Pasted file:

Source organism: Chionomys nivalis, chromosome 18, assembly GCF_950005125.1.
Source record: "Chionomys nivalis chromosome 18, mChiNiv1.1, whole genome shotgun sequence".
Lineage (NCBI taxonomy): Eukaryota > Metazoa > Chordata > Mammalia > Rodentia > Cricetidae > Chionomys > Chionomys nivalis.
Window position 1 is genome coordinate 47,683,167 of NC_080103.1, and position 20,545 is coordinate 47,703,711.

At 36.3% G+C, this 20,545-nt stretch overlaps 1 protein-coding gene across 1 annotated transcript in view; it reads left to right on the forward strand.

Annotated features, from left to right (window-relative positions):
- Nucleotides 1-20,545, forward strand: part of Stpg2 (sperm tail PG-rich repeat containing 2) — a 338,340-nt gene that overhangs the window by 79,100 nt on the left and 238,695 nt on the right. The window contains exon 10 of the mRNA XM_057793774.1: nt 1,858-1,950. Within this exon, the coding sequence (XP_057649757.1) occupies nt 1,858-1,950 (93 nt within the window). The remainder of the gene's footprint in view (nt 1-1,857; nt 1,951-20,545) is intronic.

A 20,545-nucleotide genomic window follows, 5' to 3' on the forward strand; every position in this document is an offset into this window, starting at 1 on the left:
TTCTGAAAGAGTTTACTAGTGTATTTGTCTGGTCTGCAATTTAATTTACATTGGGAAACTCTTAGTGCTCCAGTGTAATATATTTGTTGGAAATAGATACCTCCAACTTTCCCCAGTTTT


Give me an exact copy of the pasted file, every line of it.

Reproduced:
Source organism: Chionomys nivalis, chromosome 18, assembly GCF_950005125.1.
Source record: "Chionomys nivalis chromosome 18, mChiNiv1.1, whole genome shotgun sequence".
Lineage (NCBI taxonomy): Eukaryota > Metazoa > Chordata > Mammalia > Rodentia > Cricetidae > Chionomys > Chionomys nivalis.
Window position 1 is genome coordinate 47,683,167 of NC_080103.1, and position 20,545 is coordinate 47,703,711.

At 36.3% G+C, this 20,545-nt stretch overlaps 1 protein-coding gene across 1 annotated transcript in view; it reads left to right on the forward strand.

Annotated features, from left to right (window-relative positions):
- Nucleotides 1-20,545, forward strand: part of Stpg2 (sperm tail PG-rich repeat containing 2) — a 338,340-nt gene that overhangs the window by 79,100 nt on the left and 238,695 nt on the right. The window contains exon 10 of the mRNA XM_057793774.1: nt 1,858-1,950. Within this exon, the coding sequence (XP_057649757.1) occupies nt 1,858-1,950 (93 nt within the window). The remainder of the gene's footprint in view (nt 1-1,857; nt 1,951-20,545) is intronic.

A 20,545-nucleotide genomic window follows, 5' to 3' on the forward strand; every position in this document is an offset into this window, starting at 1 on the left:
TTCTGAAAGAGTTTACTAGTGTATTTGTCTGGTCTGCAATTTAATTTACATTGGGAAACTCTTAGTGCTCCAGTGTAATATATTTGTTGGAAATAGATACCTCCAACTTTCCCCAGTTTT